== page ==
Sexual offences recorded by police reaches new high

Sexual Offences Police concept
Legally reviewed by: Kevin Waddingham In: Criminal Defence

According to new data from the Official for National Statistics (ONS), the number of sexual offences recorded by the police has reached a new high.

Police-recorded sexual offences reached their highest level in a 12-month period (183,587) in the year to December 2021. That figure represented a 22 per cent increase compared to 2020 (150,748) and a 13 per cent increase on the 2019 figure (163,067).

Lockdown played a part in the lower figure during 2020 as the number of all crimes recorded decreased with people having to spend long periods in their homes. However, there has been a substantial increase since April 2021.

Over a third (37 per cent) of sexual offences recorded were rapes, with 67,125 offences logged by the police. This was a 21 per cent increase from the 55,592 offences in the 12 months to December 2020.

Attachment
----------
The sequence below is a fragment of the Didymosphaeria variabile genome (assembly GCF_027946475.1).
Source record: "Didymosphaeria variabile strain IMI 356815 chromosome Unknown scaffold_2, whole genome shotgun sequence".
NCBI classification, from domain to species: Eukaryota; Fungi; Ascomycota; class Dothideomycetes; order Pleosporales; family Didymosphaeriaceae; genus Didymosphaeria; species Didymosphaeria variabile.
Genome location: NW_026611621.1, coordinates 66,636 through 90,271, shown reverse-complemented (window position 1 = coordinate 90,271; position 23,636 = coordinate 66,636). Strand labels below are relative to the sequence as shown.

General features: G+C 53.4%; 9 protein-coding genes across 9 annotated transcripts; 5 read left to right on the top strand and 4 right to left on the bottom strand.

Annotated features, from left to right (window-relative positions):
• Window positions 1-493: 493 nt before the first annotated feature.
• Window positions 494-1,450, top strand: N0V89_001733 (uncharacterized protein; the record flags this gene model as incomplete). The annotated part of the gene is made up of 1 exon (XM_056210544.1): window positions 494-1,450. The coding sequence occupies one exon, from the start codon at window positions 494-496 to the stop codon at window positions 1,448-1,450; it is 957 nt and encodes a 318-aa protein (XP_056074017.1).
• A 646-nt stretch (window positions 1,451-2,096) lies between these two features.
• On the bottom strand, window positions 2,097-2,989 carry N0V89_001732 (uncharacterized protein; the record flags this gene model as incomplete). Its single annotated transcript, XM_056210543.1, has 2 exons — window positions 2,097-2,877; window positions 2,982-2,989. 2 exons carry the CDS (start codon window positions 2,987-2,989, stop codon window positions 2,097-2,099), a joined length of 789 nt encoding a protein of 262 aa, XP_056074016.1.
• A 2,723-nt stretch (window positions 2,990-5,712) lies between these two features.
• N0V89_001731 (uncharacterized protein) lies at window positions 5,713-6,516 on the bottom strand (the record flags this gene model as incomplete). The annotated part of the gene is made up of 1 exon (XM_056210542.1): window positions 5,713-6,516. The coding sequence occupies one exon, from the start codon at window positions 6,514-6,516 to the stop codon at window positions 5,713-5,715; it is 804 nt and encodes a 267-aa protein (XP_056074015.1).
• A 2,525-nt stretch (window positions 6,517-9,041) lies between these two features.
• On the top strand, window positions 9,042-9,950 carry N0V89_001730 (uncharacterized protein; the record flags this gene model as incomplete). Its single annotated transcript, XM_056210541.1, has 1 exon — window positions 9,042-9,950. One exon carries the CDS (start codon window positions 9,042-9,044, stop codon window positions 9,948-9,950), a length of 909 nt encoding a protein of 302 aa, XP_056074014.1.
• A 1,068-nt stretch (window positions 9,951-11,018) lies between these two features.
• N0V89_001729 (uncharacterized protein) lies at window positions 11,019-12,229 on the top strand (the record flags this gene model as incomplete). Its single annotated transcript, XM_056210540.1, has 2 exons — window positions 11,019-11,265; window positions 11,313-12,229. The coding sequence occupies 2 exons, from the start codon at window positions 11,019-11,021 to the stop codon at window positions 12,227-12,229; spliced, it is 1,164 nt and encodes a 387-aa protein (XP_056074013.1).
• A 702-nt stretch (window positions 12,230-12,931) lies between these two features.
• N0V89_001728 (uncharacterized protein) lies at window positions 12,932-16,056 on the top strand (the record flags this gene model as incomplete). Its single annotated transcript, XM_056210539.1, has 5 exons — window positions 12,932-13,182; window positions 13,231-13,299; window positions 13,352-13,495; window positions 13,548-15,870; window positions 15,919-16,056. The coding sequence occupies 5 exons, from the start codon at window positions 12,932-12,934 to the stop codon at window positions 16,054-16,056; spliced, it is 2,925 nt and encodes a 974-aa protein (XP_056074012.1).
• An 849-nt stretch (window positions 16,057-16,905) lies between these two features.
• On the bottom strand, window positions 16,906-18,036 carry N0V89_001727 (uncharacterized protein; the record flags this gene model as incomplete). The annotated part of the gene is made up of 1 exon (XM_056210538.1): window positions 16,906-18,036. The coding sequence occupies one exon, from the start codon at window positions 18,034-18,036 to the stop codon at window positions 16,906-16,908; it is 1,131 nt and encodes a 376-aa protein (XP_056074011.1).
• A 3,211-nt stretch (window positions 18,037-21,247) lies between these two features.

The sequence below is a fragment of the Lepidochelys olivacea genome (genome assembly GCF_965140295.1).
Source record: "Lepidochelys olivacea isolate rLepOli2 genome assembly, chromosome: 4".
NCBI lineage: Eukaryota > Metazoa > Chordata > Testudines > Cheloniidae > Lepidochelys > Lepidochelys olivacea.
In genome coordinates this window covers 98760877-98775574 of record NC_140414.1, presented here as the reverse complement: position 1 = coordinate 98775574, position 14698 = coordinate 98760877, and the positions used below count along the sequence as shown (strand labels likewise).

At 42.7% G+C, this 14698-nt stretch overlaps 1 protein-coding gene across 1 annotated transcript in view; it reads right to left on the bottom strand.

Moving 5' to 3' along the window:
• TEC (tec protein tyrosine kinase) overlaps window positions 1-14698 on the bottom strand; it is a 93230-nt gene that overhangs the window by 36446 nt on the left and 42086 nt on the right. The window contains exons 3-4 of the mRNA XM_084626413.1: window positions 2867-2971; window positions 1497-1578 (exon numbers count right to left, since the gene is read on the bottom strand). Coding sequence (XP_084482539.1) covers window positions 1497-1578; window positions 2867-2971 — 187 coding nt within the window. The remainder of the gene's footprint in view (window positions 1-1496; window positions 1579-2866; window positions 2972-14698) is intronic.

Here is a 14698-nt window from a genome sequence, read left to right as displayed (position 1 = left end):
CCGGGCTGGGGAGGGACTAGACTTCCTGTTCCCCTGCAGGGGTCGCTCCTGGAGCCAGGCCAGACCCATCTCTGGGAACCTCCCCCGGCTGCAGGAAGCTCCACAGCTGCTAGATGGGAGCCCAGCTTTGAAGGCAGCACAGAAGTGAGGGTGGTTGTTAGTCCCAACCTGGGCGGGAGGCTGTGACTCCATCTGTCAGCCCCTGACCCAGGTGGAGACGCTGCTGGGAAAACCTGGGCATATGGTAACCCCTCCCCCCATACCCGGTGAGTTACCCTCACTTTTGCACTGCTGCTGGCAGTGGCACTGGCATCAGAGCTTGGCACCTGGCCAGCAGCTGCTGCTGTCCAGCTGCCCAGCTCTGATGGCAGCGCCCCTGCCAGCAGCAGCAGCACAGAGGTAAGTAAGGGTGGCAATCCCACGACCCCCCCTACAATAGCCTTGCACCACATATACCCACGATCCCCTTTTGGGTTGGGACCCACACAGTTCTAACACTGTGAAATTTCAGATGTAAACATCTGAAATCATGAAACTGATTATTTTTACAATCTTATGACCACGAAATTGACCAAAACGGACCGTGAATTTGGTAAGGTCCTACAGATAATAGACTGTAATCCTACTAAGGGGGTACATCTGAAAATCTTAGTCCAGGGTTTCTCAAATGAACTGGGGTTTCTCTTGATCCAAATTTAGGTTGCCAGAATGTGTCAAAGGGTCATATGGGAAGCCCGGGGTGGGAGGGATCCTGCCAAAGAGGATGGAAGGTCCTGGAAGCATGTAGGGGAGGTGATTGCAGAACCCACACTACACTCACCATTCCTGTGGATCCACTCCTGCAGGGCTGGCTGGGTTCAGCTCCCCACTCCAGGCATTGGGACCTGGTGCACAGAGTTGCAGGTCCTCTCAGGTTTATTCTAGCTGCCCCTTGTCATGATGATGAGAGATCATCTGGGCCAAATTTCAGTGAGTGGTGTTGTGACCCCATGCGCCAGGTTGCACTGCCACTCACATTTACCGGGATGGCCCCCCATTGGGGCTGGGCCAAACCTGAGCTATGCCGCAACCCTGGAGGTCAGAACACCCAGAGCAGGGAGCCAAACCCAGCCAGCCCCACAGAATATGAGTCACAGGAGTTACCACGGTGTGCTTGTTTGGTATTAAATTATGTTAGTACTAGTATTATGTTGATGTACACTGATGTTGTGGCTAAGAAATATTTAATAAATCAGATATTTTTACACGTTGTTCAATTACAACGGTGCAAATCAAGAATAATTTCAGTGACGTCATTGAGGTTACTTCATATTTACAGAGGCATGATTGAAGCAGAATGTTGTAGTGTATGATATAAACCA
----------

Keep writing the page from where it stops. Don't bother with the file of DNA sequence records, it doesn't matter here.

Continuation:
The ONS said the latest statistics may reflect are down to several factors including the “impact of high-profile incidents, media coverage and campaigns on people’s willingness to report incidents to the police, as well as a potential increase in the number of victims”.

Whilst separate research has revealed the proportion of suspects being taken to court has fallen to a new record low and remains the lowest for rape cases.

Overall police-recorded violence increased by 13 per cent from 1,780,556 to 2,017,307 in the year ending December 2021, compared with the previous year.

There were 895,782 offences (not including fraud crimes) flagged as domestic abuse-related in 2021, representing a 7 per cent increase from 839,376 offences in the previous year and a 20 per cent increase from 746,219 offences in the 12 months to March 2019.

Stalking and harassment rose by 19 per cent, from 564,591 offences recorded by police in 2020 to 673,129 in 2021.

Diana Fawcett, chief executive of the charity Victim Support, said: “We are seriously concerned that sexual offences have reached a record high for the second year in a row.

 “Tackling this insidious violence needs to be the government’s top priority, alongside ensuring all victims are treated with respect and given support to recover.”

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